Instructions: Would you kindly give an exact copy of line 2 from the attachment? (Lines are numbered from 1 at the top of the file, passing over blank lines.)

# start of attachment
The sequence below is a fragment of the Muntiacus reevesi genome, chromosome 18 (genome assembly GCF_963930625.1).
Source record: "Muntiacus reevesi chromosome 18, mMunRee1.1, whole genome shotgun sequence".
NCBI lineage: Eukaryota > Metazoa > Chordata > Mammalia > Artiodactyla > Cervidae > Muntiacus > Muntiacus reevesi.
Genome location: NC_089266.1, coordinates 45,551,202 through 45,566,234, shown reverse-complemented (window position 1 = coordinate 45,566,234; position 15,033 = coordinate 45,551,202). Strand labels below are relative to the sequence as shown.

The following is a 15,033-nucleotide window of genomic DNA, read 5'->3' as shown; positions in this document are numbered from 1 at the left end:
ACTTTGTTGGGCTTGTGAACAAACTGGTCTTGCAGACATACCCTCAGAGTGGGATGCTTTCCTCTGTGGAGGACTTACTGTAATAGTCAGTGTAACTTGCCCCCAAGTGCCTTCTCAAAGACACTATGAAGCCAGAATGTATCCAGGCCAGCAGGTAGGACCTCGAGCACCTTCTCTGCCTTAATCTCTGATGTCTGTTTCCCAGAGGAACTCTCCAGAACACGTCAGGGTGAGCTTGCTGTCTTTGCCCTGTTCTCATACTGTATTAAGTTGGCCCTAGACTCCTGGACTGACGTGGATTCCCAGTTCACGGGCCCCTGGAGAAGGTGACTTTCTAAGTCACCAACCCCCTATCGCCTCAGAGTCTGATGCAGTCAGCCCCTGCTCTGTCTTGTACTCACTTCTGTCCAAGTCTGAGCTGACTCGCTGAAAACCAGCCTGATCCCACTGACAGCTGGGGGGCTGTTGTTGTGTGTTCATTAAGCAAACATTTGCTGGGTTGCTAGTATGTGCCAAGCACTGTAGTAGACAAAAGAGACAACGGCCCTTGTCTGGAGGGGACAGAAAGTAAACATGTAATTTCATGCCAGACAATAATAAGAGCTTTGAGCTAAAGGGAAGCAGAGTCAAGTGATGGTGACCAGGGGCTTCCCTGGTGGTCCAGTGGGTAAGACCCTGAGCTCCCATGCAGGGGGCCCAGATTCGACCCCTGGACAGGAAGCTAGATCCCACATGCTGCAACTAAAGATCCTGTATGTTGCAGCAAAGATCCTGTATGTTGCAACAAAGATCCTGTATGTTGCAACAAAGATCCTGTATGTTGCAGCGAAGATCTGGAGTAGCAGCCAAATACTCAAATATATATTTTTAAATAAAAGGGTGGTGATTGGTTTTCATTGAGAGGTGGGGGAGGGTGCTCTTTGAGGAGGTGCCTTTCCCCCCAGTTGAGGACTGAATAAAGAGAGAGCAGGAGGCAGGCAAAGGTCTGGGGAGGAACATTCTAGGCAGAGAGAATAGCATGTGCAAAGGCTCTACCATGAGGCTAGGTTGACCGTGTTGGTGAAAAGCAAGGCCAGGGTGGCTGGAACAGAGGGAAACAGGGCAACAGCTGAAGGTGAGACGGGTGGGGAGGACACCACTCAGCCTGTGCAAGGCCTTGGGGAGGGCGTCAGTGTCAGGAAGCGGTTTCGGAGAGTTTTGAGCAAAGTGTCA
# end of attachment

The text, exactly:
Source record: "Muntiacus reevesi chromosome 18, mMunRee1.1, whole genome shotgun sequence".